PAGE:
Tests, schools and lessons about democracy: 6 things to know for June 1
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Israel media review

Tests, schools and lessons about democracy: 6 things to know for June 1

The press looks at what increased testing actually means, how going to school can get you sick and whether cops will have the power to battle the virus in your living room

Magen David Adom medical workers test Israelis at a drive-through site to collect samples for coronavirus testing in Jerusalem on May 31, 2020. (Olivier Fitoussi/Flash90)
Magen David Adom medical workers test Israelis at a drive-through site to collect samples for coronavirus testing in Jerusalem on May 31, 2020. (Olivier Fitoussi/Flash90)

1. You get a test, you get a test, everybody gets a test: Coronavirus concerns are continuing to lead the news agenda on Monday, after Health Minister Yuli Edelstein announced that testing would expand beyond those who are in quarantine and showing symptoms.

  • The move comes weeks after the Health Ministry claimed it had too many tests and not enough people to use them on, and following complaints from people in old age homes and elsewhere that they were being denied tests.
  • While running the news under the headline “Go and get tested,” Yedioth Ahronoth’s coverage makes clear that the pool of people who may get tested is far from wide open: “Tests will be given to people with no symptoms who were in close contact with a confirmed case at school, or people without symptoms who were in close contact with another resident at a living facility.”
  • Israel Hayom notes that “the announcement goes against the positions of senior Health Ministry officials… who opposed wide testing of asymptomatic patients.”
  • Kan looks at the wildly varied prices of private tests being charged by hospitals and labs, none of which are cheap. According to the report, “the private Salus clinic, which does the testing at the lab at Ichilov hospital, charges NIS 1,300 per test done at the patient’s home. Hadassah Hospital in Jerusalem charges NIS 603 for a swab and NIS 520 for an antibody test, and Assaf Harofeh Hospital charges NIS 450 for a test.”

2. School of super-spreaders: Despite officials insisting that schools are not the only culprit, they are continuing to get much of the attention around the outbreak.

  • The news that a sick person at a school in Hadera has sent 2,000 people into quarantine makes headlines Monday morning.
  • “I hope this is not Gymnasia 2,” one parent of a kid at the school tells the Walla news site, referring to the Jerusalem high school that has become ground zero for what some fear is a second outbreak.
  • Channel 13 news says that the Gymnasia school is at the center of “a significant cluster that is now spreading to other schools,” with anchor Nadav Eyal noting that Seoul shut down its nightlife “over a much smaller cluster.”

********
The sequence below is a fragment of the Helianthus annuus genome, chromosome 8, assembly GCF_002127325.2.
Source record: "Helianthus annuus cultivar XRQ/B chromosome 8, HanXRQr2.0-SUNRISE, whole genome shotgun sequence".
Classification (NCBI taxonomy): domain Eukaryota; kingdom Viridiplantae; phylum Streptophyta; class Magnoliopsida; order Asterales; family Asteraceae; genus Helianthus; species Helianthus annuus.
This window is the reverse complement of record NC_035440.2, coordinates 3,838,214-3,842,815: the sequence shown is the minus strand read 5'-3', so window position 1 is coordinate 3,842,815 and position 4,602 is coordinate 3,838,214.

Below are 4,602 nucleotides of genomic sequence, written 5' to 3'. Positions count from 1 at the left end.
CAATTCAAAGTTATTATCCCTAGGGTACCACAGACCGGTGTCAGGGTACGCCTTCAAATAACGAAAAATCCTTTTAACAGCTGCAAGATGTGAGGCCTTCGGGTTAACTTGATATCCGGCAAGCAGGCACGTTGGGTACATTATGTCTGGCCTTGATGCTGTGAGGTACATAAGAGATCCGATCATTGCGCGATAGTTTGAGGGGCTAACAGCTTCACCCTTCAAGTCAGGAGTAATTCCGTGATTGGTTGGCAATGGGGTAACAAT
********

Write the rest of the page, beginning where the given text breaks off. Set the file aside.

• Amid charges that the outbreak is the work of a single “super-spreader” teacher, Ron Balicer in Haaretz notes that the virus, “according to all the evidence of recent weeks abroad and in Israel, does not spread monotonously from one person to another, but in ‘explosions’ of mass infection among unprotected groups.”
  • “Mass gatherings without masks, and contradictory advice from experts who managed to confuse the public so that some stopped being careful, created a fertile ground for super-spreaders – the scientific name for a single, highly infectious person who enters an unprotected setting,” he writes.
  • The paper also says that the ministry’s dealing with the Gymnasia case “points to doubts about whether it can deal with an acute outbreak.”
  • In Yedioth, Prof. Idit Matot blames policy flubs on public pressure. “The obsessive counting of coronavirus cases, reported each day, blurs the considerations of policy makers and their risk analyses,” she writes. “As a public, we have the responsibility to stop another violent outbreak by keeping the rules: without hysteria, without fear and without tense press conferences.”

3. Little person, little person, let me in: Pressure is mounting over the government’s pushing of new laws that would seemingly codify the coronavirus regulations but are seen by some as overbearing and including clauses that can give the government the power to chill democracy or let cops enter homes without a warrant.

  • Kan quotes Defense Minister Benny Gantz trying to defend the law and vowing that police won’t break into peoples’ homes “arbitrarily.”
    Speaking to Army Radio, Justice Minister Avi Nissenkorn says the law “will not outlaw protests and will not stop the work of the Knesset or the courts. And it will reconsider the scope of authority given to police to enforce the measures.”